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A Thought from Fahrenheit 451

Fahrenheit 451 is one of my favorite books, in case you were wondering. Though Huxley’s A Brave New World may have been more accurately prophetic in regard to our overall culture – no need to burn books, just get the people to where they do not want to read – I find Fahrenheit to be specifically accurate in how it speaks of modern human interaction. Allow me to quote at length from one of the early conversations between Guy and the unusual young Clarisse:

“Why aren’t you in school? I see you every day wandering around.” “Oh, they don’t miss me,” she said. “I’m antisocial, they say. I don’t mix. It’s so strange. I’m very social indeed. It all depends on what you mean by social, doesn’t it? Social to me means talking to you about things like this…Or talking about how strange the world is. Being with people is nice. But I don’t think it’s social to get a bunch of people together and then not let them talk, do you?”

Clarisse goes on to describe the mind-numbing curriculum at school: “…do you know, we never ask questions, or at least most don’t; they just run the answers at you…It’s a lot of funnels and a lot of water poured down the spout and out the bottom, and them telling us its wine when it’s not.” That’s life at school.

What about life outside of school? Clarisse has some comments about this as well. In her times away from school, she confesses to being a people-watcher and even a bit of an eavesdropper. She claims, much to Guy’s dismay, “People don’t talk about anything. They name a lot of cars or clothes or swimming pools mostly and say how swell! But they all say the same things and nobody says anything different from anyone else.”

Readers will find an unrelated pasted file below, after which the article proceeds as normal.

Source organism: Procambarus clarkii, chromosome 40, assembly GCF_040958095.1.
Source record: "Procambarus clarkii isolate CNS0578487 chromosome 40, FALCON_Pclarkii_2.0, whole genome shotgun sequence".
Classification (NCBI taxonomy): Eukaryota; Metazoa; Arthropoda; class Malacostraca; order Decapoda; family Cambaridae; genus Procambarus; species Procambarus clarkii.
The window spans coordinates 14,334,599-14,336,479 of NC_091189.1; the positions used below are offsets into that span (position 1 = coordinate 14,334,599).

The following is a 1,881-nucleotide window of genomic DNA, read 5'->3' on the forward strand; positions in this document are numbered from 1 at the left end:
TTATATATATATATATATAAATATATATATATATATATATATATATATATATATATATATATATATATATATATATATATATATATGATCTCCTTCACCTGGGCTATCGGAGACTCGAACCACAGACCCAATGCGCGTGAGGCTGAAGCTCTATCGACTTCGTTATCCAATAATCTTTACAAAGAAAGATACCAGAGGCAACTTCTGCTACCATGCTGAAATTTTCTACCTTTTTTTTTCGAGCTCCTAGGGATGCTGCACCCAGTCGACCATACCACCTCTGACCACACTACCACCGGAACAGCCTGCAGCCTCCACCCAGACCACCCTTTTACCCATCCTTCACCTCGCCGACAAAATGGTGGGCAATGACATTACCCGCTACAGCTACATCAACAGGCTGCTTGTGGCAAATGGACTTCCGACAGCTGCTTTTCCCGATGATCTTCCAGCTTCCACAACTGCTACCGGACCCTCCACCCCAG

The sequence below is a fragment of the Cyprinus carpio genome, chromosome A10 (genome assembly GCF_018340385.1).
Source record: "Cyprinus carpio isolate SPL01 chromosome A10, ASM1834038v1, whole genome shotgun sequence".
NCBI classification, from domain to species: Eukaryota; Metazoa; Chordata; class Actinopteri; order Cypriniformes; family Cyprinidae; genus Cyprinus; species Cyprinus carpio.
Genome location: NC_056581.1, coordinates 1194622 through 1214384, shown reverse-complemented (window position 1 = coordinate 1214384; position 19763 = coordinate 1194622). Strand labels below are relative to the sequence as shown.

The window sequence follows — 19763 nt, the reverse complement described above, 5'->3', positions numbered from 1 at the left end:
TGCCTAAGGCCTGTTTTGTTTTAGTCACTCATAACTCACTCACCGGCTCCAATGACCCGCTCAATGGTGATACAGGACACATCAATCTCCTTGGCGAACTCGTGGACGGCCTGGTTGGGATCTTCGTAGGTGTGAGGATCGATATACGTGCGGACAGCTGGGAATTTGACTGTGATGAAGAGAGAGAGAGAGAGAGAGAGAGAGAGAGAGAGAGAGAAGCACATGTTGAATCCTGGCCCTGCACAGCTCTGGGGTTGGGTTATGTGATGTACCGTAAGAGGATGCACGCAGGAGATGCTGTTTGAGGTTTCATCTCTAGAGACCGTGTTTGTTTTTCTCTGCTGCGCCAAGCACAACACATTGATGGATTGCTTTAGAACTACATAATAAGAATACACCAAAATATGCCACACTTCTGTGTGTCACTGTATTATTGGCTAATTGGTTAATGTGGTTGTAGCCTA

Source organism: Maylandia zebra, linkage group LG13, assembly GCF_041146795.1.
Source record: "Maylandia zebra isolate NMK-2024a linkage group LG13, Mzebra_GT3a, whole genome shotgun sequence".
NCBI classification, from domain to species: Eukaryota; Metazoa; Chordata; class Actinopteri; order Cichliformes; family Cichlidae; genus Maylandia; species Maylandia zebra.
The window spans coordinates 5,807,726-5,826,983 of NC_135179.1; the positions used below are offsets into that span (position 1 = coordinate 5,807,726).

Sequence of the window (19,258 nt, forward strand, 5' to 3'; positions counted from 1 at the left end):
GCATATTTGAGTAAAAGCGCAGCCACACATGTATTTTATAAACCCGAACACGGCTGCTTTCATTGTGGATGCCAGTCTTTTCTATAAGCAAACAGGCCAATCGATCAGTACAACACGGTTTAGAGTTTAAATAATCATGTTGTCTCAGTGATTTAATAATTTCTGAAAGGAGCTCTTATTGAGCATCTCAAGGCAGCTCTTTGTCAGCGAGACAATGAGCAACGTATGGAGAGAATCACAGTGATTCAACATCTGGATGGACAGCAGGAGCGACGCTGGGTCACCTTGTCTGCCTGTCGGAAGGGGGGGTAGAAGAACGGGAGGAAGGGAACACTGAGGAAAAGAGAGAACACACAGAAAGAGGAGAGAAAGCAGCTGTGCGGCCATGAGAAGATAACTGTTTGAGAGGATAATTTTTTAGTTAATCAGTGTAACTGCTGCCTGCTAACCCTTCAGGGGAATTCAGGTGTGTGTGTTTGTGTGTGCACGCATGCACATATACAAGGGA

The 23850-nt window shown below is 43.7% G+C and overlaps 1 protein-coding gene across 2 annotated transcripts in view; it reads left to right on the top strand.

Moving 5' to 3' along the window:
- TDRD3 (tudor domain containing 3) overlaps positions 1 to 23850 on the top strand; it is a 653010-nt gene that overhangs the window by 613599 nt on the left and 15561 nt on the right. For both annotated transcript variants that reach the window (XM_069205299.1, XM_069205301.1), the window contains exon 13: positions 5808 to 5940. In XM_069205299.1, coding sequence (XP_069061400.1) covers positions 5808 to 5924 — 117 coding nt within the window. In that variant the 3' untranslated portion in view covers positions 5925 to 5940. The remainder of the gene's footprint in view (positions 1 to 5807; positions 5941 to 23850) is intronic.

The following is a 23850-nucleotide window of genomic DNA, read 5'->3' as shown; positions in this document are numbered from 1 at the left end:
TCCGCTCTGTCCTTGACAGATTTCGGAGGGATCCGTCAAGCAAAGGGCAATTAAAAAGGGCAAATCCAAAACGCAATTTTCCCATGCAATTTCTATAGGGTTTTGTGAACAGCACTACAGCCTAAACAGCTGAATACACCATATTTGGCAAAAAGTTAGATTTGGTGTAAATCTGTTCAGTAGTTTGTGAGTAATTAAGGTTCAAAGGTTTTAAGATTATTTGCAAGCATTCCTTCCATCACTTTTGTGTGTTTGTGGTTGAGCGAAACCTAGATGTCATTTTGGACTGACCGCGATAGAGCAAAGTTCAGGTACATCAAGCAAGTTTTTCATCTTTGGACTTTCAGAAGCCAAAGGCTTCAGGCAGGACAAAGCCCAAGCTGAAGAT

Later in the book, the reader is assaulted with more and more strained and awkward attempts at conversation by people who are wholly unused to it. Some of the exchanges are so uncomfortable that I can clearly remember shifting in my chair while reading them!

Yet, they also seemed strangely familiar to me. I dare say I am not the only one. I believe Bradbury’s “prediction” of what human conversation would become has been, and is being, realized.

Perhaps we should take to the challenge (if I may issue one) of examining our own conversations. Do we say anything of value? Do we listen or are we simply engaging in what Rebecca West called “intersecting monologues”? Conversation is a great part of what makes us human. We would all do well to take more time for it.

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